Translation Secondary and Tertiary Source
Secondary sources are written accounts of history based upon the evidence from primary sources. These are sources which, usually, are accounts, works, or research that analyze, assimilate, evaluate, interpret, and/or synthesize primary sources. These are not as authoritative and are supplemental documents concerning the subject under consideration. These documents or people summarize other material, usually primary source material. They are academics, journalists, and other researchers, and the papers and books they produce. This includes published accounts, published works, or published research. For example a history book drawing upon diary and newspaper records.
Tertiary sources are compilations based upon primary and secondary sources. These are sources which, on average, do not fall into the above two levels. They consist of generalized research of a specific subject under consideration. Tertiary sources are analyzed, assimilated, evaluated, interpreted, and/or synthesized from secondary sources, also. These are not authoritative and are just supplemental documents concerning the subject under consideration. These are often meant to present known information in a convenient form with no claim to originality. Common examples are encyclopedias and textbooks.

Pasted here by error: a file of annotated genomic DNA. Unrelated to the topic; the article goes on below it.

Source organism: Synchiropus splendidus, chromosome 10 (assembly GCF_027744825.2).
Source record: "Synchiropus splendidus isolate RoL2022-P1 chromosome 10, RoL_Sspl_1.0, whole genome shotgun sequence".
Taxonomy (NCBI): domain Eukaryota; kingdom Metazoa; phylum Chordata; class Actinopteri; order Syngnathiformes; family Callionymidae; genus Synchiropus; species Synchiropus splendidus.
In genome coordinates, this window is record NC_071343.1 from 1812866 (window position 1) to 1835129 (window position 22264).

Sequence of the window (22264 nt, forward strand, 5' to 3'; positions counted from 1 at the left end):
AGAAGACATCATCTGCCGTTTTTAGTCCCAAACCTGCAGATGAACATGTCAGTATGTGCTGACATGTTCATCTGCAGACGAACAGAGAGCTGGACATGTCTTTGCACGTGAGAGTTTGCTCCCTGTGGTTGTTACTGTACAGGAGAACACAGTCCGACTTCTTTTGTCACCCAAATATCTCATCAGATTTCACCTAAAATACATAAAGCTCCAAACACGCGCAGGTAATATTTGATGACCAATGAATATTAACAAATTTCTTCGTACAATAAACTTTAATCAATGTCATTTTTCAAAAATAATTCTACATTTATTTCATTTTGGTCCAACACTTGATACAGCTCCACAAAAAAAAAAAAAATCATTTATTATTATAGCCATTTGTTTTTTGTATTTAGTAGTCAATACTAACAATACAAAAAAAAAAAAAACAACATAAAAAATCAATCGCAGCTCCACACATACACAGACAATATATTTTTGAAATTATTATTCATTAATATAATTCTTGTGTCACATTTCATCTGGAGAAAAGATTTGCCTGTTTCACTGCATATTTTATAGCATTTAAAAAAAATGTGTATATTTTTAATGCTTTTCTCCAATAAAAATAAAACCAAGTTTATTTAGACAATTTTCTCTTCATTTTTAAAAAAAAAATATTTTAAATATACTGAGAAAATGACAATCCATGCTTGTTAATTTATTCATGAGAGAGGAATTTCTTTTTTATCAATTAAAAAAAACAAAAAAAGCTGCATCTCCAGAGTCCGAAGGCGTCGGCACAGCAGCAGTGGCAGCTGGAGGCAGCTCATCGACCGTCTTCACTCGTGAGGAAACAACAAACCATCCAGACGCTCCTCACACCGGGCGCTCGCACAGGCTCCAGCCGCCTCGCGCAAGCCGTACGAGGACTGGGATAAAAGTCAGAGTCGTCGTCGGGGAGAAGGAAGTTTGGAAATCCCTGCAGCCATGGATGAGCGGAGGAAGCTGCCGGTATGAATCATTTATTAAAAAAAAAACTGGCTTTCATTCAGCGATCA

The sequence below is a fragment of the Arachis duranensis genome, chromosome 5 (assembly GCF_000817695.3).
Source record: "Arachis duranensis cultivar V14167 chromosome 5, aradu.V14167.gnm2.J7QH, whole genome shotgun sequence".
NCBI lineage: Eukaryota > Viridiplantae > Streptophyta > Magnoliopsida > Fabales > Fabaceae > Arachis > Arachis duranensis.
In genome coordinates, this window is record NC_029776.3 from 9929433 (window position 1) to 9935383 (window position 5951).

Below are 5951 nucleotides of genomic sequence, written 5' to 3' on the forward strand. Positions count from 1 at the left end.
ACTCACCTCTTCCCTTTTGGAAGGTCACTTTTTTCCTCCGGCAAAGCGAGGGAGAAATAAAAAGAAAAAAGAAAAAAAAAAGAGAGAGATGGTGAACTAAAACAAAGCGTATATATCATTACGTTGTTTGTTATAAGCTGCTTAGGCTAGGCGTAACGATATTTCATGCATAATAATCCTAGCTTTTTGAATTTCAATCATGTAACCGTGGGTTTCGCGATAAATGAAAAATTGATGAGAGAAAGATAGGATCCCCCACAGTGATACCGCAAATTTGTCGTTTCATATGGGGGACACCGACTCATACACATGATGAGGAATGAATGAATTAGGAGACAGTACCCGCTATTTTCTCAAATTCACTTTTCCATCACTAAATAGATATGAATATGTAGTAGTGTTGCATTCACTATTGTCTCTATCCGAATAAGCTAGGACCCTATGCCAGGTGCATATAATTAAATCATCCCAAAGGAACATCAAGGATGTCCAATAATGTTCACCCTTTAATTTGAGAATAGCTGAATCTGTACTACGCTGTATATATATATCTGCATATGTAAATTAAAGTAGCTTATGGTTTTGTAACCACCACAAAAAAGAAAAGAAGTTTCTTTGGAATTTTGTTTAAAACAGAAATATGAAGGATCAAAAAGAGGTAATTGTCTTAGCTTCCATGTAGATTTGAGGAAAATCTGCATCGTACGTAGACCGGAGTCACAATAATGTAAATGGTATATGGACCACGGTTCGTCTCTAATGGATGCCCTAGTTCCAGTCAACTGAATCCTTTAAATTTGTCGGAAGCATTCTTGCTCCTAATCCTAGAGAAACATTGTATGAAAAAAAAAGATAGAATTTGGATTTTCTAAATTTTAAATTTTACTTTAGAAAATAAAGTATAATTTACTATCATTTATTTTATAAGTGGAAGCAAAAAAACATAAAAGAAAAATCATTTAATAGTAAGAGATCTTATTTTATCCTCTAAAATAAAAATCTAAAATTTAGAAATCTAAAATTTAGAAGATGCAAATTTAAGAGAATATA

The distinction between primary source and secondary source is standard in historiography, while the distinction between these sources and tertiary sources is more peripheral, and is more relevant to the scholarly research work than to the published content itself. Source
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